natalie:)
natalie:) is offline
#5
Oct11-10, 07:12 PM
P: 4
Ok well...
(f+g)(a)=f(a)+g(a) i have no idea i want to say distributive property?
f(a)+g(a)= f(b)+g(b) because of the limitations in the question right? if they both have to come to the same solution.. f(a)=f(b) then g(a)=g(b). For some reason all i can think about is extreme value theorem which has nothing to do with this.

The function f+g is... no idea.

For scalar multiplication it makes sense that if you multiply any scalar by the function its the same as multiplying it inside the function c*f(a)=(cf)(a), and again i'm not really sure but think it has something to do with the f(a)=f(b)...

Does the absolute value change anything in solving or does it just imply the functions x-values stay above the axis?

Thank you for your patience!
Mark44
Mark44 is offline
#6
Oct11-10, 07:30 PM
Mentor
P: 20,962
Quote Quote by natalie:) View Post
Ok well...
(f+g)(a)=f(a)+g(a) i have no idea i want to say distributive property?
No, this is the sum of two functions is defined. The distributive property shows how multiplication distributes over a sum of numbers. There is no multiplication in (f + g)(a).
Quote Quote by natalie:) View Post
f(a)+g(a)= f(b)+g(b) because of the limitations in the question right?
Sort of. We're assuming that f and g are in U, so f(a) = f(b) and g(a) = g(b). Adding g(a) to f(a) is the same as adding g(b) to f(b).
Quote Quote by natalie:) View Post
if they both have to come to the same solution.. f(a)=f(b) then g(a)=g(b).
No, one doesn't follow from the other. They both follow from our assumption that f and g are in U.
Quote Quote by natalie:) View Post
For some reason all i can think about is extreme value theorem which has nothing to do with this.

The function f+g is... no idea.
What you should conclude is that when f and g are in U, then their sum, f + g, will also be in U. Another way to say this is that U is closed under addition.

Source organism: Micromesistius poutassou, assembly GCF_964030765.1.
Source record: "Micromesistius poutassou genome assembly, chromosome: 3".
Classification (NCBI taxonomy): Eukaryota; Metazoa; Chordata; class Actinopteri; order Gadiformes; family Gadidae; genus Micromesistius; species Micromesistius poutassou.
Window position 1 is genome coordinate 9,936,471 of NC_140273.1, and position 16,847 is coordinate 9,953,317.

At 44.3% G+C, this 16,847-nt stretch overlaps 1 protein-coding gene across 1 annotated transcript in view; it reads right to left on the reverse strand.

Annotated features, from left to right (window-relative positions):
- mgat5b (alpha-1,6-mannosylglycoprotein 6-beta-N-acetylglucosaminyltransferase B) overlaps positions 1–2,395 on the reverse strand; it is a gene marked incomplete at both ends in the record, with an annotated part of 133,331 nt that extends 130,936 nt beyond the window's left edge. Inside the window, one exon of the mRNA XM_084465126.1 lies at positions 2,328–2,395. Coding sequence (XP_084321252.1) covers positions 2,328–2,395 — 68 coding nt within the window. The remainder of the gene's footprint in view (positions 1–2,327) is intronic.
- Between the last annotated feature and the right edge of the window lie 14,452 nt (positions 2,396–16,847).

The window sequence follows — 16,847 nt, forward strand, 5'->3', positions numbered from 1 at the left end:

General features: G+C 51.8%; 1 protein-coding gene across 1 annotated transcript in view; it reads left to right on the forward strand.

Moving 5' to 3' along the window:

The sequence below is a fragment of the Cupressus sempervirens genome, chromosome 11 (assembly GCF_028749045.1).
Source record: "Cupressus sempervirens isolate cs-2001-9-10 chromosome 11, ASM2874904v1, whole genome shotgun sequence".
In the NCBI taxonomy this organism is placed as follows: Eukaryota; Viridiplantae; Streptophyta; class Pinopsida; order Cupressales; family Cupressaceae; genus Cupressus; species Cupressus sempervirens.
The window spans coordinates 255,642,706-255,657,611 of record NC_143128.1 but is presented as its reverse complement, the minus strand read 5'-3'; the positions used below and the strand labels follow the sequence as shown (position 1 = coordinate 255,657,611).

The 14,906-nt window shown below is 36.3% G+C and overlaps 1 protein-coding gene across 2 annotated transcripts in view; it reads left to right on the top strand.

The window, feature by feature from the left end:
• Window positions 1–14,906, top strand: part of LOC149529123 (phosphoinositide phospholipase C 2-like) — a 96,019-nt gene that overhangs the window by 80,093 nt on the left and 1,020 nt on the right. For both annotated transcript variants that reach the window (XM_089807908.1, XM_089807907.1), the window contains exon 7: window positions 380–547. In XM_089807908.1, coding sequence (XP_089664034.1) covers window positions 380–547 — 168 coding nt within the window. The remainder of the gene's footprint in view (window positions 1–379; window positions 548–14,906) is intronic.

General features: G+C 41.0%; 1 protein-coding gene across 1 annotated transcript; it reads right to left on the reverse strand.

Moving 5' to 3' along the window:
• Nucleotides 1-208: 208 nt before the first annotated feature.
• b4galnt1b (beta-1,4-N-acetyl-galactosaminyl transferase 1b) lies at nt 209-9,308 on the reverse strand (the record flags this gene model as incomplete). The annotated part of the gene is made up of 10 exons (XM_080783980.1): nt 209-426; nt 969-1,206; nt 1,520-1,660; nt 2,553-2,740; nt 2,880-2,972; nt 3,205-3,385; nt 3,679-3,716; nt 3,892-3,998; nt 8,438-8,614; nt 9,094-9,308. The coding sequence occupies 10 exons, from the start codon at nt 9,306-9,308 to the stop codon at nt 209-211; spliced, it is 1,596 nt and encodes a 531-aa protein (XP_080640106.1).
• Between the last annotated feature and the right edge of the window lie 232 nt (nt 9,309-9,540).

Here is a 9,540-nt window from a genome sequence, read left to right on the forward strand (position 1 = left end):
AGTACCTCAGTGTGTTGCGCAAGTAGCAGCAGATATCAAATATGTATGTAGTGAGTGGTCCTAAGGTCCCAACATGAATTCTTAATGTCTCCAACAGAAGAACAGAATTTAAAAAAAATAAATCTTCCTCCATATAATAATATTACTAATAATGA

Quote Quote by natalie:) View Post

For scalar multiplication it makes sense that if you multiply any scalar by the function its the same as multiplying it inside the function c*f(a)=(cf)(a), and again i'm not really sure but think it has something to do with the f(a)=f(b)...
There is nothing going on "inside the function." c*f(a) = (cf)(a) by the definition of scalar multiples of a function.

Given two functions f and g, you can create four new functions: f + g, f - g, f*g, and f/g. Besides these four using arithmetic operations, there is also the composition f o g, where (f o g)(x) = f(g(x)). And there's the other order, g o f.


Quote Quote by natalie:) View Post

Does the absolute value change anything in solving or does it just imply the functions x-values stay above the axis?
What absolute value?
natalie:)
natalie:) is offline
#7
Oct11-10, 07:40 PM
P: 4
Wow I was really not understanding but now really am!!
Oh and i was confused at the notation i thought the square brackets were abs value bars but they're brackets

Thank you so much for your help!
Mark44
Mark44 is offline
#8
Oct11-10, 07:45 PM
Mentor
P: 20,962
Quote Quote by natalie:) View Post
Wow I was really not understanding but now really am!!
Cool!
Quote Quote by natalie:) View Post
Oh and i was confused at the notation i thought the square brackets were abs value bars but they're brackets

Thank you so much for your help!
You're welcome. I enjoy doing it.


Register to reply

Related Discussions
linear algebra - subspaces Calculus & Beyond Homework 8
On proving real vector spaces (subspaces) Linear & Abstract Algebra 6
Lin. Algebra - Sum of Dim. of Three Subspaces Calculus & Beyond Homework 3
One more ? ... proving subspaces Calculus & Beyond Homework 1
Subspaces of functions Linear & Abstract Algebra 6